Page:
2.1.3 Agile Planning Life Cycle

Due to the nature of agile methodology, the planning life cycle might seem strange to some people. Due to its short, repetitive and flexible nature, agile planning life cycle might look like as if it's done in a reverse order of the traditional (non-agile) projects. Some even may claim that agile planning is done as an after work procedure to fill out the missing documents. If such a thing is actually done, then it would be due to a misunderstanding of the main concepts of agile projects. Agile planning in general has a great emphasis on the following main concepts which differentiate it from the other planning types.


Agile methodologies by their nature are about minimizing the gap between the business world and the technical world. Agile planning is no different. Transparency is essential to make all stakeholders understand the result of their decisions and involvement.

Understand Current Situation

Your project is the world you are creating. However as any other world, it has to exist in a universe; a universe which you don't have much control over. So do not assume what your universe will look like, go and see it yourself to understand it.

There is always a place for improvement

Your project plan is a living creature. As any other living creature it will not stop growing, changing, and improving till it ceases to exist. So your planning is not done when the project's execution starts, you have to continually improve it.

Putting these concepts in mind will make you understand the various flavors of agile planning life cycle nature, in spite of the differences between them. So for example while Lean methodology asks for the planning life cycle to go as Think-Do-Check-Act, the Lean Startup methodology is referring to a modified version of it, Build-Measure-Learn (Figure 01). Both encourage flexibility; however I personally prefer the later one because of its emphasis on learning. Improvement is done through learning, so keep learning. If you are not sure about something, why waste time and effort on making up assumptions with no guarantees on their validity. Put your assumptions to test, and learn from the result. As a matter of fact Lean Startup looks at this testing as a"…more than just a theoretical inquiry; it is also a first product."⁴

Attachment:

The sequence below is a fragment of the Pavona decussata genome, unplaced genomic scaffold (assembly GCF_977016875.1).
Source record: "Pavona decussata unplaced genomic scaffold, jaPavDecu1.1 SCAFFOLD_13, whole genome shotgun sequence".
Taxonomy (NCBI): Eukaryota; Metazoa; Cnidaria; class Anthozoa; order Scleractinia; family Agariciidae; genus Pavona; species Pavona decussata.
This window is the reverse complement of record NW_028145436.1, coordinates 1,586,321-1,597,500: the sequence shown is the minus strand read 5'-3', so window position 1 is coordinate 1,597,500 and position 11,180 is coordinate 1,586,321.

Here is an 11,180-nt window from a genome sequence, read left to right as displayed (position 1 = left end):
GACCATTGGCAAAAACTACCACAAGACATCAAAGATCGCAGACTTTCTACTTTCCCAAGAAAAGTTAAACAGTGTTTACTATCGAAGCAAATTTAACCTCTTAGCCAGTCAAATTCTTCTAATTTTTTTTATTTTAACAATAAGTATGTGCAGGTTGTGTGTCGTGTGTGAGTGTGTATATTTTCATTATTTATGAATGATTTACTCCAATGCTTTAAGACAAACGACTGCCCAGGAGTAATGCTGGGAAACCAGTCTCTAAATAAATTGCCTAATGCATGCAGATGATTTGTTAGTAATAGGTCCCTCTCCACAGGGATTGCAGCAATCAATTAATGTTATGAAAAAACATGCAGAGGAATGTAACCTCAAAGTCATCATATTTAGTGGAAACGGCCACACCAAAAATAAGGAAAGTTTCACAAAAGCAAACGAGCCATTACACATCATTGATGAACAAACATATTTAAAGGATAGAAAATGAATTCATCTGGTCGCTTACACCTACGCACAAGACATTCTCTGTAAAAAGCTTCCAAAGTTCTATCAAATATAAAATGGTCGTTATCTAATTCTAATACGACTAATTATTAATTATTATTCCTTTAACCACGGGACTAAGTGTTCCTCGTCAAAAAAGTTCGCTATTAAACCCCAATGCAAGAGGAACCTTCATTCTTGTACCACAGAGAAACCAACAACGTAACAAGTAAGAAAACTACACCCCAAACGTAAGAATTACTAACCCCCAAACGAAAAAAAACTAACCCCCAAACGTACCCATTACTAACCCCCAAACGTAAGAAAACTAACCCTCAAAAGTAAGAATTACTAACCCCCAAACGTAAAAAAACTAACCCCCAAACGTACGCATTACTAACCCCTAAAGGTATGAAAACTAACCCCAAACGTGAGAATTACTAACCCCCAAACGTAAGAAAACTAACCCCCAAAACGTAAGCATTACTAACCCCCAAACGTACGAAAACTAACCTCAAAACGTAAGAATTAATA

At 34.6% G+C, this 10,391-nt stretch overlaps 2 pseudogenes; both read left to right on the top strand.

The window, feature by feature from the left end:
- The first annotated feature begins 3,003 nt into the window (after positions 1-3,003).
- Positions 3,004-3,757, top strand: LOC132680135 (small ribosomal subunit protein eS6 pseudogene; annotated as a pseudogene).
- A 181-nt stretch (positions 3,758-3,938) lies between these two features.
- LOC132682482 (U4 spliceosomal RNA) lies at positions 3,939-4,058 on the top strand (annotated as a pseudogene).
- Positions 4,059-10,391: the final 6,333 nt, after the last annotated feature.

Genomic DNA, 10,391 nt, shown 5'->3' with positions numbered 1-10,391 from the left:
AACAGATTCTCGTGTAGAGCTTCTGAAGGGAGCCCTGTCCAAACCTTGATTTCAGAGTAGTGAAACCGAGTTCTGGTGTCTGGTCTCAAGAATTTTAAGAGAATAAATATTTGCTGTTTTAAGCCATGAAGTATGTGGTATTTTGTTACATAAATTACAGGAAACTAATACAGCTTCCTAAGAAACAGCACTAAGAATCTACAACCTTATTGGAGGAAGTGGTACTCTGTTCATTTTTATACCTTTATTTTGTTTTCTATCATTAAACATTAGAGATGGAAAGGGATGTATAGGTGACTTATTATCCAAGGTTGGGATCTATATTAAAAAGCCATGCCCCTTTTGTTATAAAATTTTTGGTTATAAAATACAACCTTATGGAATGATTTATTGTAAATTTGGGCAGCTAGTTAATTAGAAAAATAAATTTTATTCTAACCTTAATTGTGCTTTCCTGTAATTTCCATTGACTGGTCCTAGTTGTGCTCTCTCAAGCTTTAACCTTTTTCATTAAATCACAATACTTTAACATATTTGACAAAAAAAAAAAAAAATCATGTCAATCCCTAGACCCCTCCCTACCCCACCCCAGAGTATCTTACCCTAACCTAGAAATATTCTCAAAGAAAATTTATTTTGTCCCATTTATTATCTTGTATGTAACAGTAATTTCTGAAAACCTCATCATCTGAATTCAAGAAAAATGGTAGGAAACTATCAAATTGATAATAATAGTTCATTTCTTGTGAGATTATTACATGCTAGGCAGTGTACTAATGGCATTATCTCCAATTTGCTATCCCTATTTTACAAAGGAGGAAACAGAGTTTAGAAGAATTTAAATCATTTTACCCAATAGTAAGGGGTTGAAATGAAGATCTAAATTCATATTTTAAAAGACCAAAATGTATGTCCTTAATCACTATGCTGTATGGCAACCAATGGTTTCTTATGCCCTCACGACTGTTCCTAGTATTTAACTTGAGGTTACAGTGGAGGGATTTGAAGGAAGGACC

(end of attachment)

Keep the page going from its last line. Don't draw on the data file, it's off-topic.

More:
Figure 01: Lean Startup Planning LC ⁴

2.2 Estimation:

2.2.1 Estimation Projection:

Estimations in general are mostly driven from one or more of the following techniques¹:

  • Expert Opinions: Through asking people with previous experience on the assigned tasks, estimation can be reached.
  • Analogies: Through comparing known and unknown tasks to each other, we can find a relative scale for estimation.
  • Disaggregation: Through breaking complicated tasks into more familiar and smaller ones, we can have more accurate estimation.

Agile estimation encourages the usage of all of these techniques combined together. An interesting style of doing so is called the Planning Poker which was first described by James Grenning in 2002. The interesting thing about this style, besides being fun, is its reasonably accurate estimation (If interested in learning more on using this style, check chapter 6 of Mike Cohn book "Agile Estimating and Planning").

2.2.2 Estimation Validation:

Estimations are meant to be changed, so do get attached to them. Lean Startup encourages this through its "Innovation Accounting" which is a method for validating your estimations. This method is a loop of 3 steps⁴: